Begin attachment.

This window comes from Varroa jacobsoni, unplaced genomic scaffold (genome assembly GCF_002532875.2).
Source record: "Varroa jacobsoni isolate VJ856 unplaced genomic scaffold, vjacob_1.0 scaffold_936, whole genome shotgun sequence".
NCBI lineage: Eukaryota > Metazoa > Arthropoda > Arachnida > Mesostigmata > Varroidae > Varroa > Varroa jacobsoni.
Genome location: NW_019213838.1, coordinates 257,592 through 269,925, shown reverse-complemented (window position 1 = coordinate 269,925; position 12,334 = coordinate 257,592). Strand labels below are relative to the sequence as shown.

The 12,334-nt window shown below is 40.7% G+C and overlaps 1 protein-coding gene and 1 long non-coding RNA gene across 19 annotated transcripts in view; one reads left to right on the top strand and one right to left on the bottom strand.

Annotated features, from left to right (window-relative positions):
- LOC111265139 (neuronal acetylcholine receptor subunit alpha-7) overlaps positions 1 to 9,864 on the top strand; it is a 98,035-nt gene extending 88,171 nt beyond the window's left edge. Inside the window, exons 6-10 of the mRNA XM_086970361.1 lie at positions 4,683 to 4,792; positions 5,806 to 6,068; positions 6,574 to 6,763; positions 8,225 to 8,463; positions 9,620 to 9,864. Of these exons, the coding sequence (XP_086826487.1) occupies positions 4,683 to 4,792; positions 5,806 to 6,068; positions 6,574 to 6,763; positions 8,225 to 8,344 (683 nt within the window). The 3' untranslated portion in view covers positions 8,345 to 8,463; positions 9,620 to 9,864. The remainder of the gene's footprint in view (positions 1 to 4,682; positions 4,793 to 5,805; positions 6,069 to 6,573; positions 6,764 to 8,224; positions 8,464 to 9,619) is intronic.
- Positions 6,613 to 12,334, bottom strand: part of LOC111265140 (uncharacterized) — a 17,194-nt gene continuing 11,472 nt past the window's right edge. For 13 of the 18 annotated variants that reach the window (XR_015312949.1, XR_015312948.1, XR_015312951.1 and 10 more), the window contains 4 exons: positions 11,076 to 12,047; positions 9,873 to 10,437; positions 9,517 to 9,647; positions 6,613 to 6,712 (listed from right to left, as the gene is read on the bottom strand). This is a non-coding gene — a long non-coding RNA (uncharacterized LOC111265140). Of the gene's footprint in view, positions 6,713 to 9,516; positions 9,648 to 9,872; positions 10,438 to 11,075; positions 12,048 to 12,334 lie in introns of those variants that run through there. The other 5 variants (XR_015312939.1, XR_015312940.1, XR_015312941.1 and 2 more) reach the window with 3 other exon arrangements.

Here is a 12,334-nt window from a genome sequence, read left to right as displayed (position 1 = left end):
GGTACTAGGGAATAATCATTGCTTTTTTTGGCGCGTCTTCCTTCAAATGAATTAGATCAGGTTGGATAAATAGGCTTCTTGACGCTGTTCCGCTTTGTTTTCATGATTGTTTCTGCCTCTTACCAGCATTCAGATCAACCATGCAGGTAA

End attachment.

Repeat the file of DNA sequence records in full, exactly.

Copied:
This window comes from Varroa jacobsoni, unplaced genomic scaffold (genome assembly GCF_002532875.2).
Source record: "Varroa jacobsoni isolate VJ856 unplaced genomic scaffold, vjacob_1.0 scaffold_936, whole genome shotgun sequence".
NCBI lineage: Eukaryota > Metazoa > Arthropoda > Arachnida > Mesostigmata > Varroidae > Varroa > Varroa jacobsoni.
Genome location: NW_019213838.1, coordinates 257,592 through 269,925, shown reverse-complemented (window position 1 = coordinate 269,925; position 12,334 = coordinate 257,592). Strand labels below are relative to the sequence as shown.

The 12,334-nt window shown below is 40.7% G+C and overlaps 1 protein-coding gene and 1 long non-coding RNA gene across 19 annotated transcripts in view; one reads left to right on the top strand and one right to left on the bottom strand.

Annotated features, from left to right (window-relative positions):
- LOC111265139 (neuronal acetylcholine receptor subunit alpha-7) overlaps positions 1 to 9,864 on the top strand; it is a 98,035-nt gene extending 88,171 nt beyond the window's left edge. Inside the window, exons 6-10 of the mRNA XM_086970361.1 lie at positions 4,683 to 4,792; positions 5,806 to 6,068; positions 6,574 to 6,763; positions 8,225 to 8,463; positions 9,620 to 9,864. Of these exons, the coding sequence (XP_086826487.1) occupies positions 4,683 to 4,792; positions 5,806 to 6,068; positions 6,574 to 6,763; positions 8,225 to 8,344 (683 nt within the window). The 3' untranslated portion in view covers positions 8,345 to 8,463; positions 9,620 to 9,864. The remainder of the gene's footprint in view (positions 1 to 4,682; positions 4,793 to 5,805; positions 6,069 to 6,573; positions 6,764 to 8,224; positions 8,464 to 9,619) is intronic.
- Positions 6,613 to 12,334, bottom strand: part of LOC111265140 (uncharacterized) — a 17,194-nt gene continuing 11,472 nt past the window's right edge. For 13 of the 18 annotated variants that reach the window (XR_015312949.1, XR_015312948.1, XR_015312951.1 and 10 more), the window contains 4 exons: positions 11,076 to 12,047; positions 9,873 to 10,437; positions 9,517 to 9,647; positions 6,613 to 6,712 (listed from right to left, as the gene is read on the bottom strand). This is a non-coding gene — a long non-coding RNA (uncharacterized LOC111265140). Of the gene's footprint in view, positions 6,713 to 9,516; positions 9,648 to 9,872; positions 10,438 to 11,075; positions 12,048 to 12,334 lie in introns of those variants that run through there. The other 5 variants (XR_015312939.1, XR_015312940.1, XR_015312941.1 and 2 more) reach the window with 3 other exon arrangements.

Here is a 12,334-nt window from a genome sequence, read left to right as displayed (position 1 = left end):
GGTACTAGGGAATAATCATTGCTTTTTTTGGCGCGTCTTCCTTCAAATGAATTAGATCAGGTTGGATAAATAGGCTTCTTGACGCTGTTCCGCTTTGTTTTCATGATTGTTTCTGCCTCTTACCAGCATTCAGATCAACCATGCAGGTAA